As a people for whom Jesus explicitly prayed would be united as one (John 17:20–23), we cannot allow political tribal markers to define our identity more than the blood of Christ does. Christ did not die for us to merely tolerate one another but for us to love and bear with one another—even if we do not like how our Christian brother or sister triages political priorities (Eph. 4:2; Col. 3:13). Diverging political urgencies compel competing visions for Christian political witness. On one side is an evangelical constituency that views Christian political witness as mediated primarily through moral consistency; on the other side is a constituency that views secularism ravaging basic pillars of human decency. Though the categories are imprecise, the contest rages between those more attuned to social justice and those more attuned to cultural conservatism.

As I witness self-identified evangelicals engaged in our fraught political climate—a climate captured in microcosm by the Christianity Today impeachment editorial—I am alarmed by the judgment-casting from both sides, especially on social media. Neglected are the listening and sympathizing that Scripture demands of Jesus’ disciples (James 1:19). We tell ourselves that politics ranks below our faith obligations, but our actions betray our priorities. Political affiliation—especially in the Trump era—determines how we relate to and how we regard the political preferences of others.

For the Trump-voting Christian, refusal to support the president is seen as elitist capitulation. For the Trump-opposing Christian, support for the president is low-culture captivity to nationalism and nativism in Jesus’ name. Trump defenders reject the assertion that voting for Donald Trump is at odds with moral credibility and Christian integrity. Excuses pave over the president’s excesses for the sake of policy wins and proximity to power. Trump-resisters condescendingly downplay the achievements of the Trump administration many Christians favor. For resisters, whatever Trump is for must either be opposed outright, or, if acceptable, begrudgingly acknowledged.

There are thoughtful Christians who will carefully decide to support Trump in his re-election. There are thoughtful Christians who believe Trump’s baggage, character flaws, and bravado cannot justify voting for him. I can respect both and refuse to see either as reasons to throw stones. At the same time, cartoonish extremes on both sides need rebuke.

Based on what we know now, I don’t have strong opinions on whether impeachment was justified. Likewise, I did not have strong reactions to the position Christianity Today took on impeachment. I did, however, take umbrage with the rationale that led to the editorial’s conclusion. Whether intended it or not, the editorial had the effect of binding the consciences of his readers. It became a test of fellowship (Gal. 2:9). Galli’s statement, “That he [Trump] should be removed, we believe, is not a matter of partisan loyalties but loyalty to the Creator of the Ten Commandments” was bitterly divisive. Intended or not, it labeled those who disagreed with impeachment as on the wrong side of God and the Ten Commandments.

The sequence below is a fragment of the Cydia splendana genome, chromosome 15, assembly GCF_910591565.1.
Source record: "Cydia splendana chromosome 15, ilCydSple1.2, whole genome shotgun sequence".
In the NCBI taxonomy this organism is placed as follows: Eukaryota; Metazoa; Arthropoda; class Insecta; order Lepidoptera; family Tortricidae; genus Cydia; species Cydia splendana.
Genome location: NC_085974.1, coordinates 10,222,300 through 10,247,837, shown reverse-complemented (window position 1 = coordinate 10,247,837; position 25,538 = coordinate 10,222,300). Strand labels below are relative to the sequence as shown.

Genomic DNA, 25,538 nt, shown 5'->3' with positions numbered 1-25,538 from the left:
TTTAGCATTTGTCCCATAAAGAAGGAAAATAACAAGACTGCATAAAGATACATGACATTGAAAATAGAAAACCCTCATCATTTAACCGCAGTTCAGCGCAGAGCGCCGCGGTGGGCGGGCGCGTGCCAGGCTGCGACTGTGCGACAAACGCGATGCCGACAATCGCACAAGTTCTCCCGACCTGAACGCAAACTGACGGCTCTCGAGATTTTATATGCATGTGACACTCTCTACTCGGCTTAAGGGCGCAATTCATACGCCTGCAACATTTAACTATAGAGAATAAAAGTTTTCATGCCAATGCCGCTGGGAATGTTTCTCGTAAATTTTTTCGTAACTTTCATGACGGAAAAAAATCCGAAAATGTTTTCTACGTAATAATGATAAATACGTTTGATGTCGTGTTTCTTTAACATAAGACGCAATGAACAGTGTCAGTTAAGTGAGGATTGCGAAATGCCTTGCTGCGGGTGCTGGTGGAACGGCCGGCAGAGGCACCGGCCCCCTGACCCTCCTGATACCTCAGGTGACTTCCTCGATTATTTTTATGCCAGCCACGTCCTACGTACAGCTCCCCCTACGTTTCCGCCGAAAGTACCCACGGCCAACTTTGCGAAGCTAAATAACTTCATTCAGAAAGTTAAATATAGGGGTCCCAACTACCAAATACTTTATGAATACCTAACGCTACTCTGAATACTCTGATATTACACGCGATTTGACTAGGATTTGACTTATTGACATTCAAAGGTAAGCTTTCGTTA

We need to honor freedom of conscience among our Christian brothers and sisters, even if we do not agree with the use of that freedom. This is central to Christian public theology. Public theology does require passionate commitment to justice and morality, but their application to contemporary society entails careful nuance based on a faithful hermeneutic as well as personal and ecclesial instincts able to distinguish between first-order ethical issues from second- and third-order ethical issues.

The apostle Paul writes in Romans 14:10–12 (ESV):

Why do you pass judgment on your brother? Or you, why do you despise your brother? For we will all stand before the judgment seat of God; for it is written, ‘As I live, says the Lord, every knee shall bow to me, and every tongue shall confess to God.’ So then each of us will give an account of himself to God.

With this perspective in mind, we must disagree humbly and with charity. In a time when our political disagreements are punctuated with particularly harsh forms of judgment, the Apostle Paul reminds that each of us stands in judgment ultimately and only before God.

As I have written elsewhere, evangelicals can muster justifiable rationales for voting for Trump, just as they can find just cause in choosing to not vote for him. This applies to divergent opinions on impeachment too. As Romans 14:1 begins, we are “not to quarrel over opinions.”

Andrew T. Walker is an associate professor of Christian ethics at Southern Baptist Theological Seminary.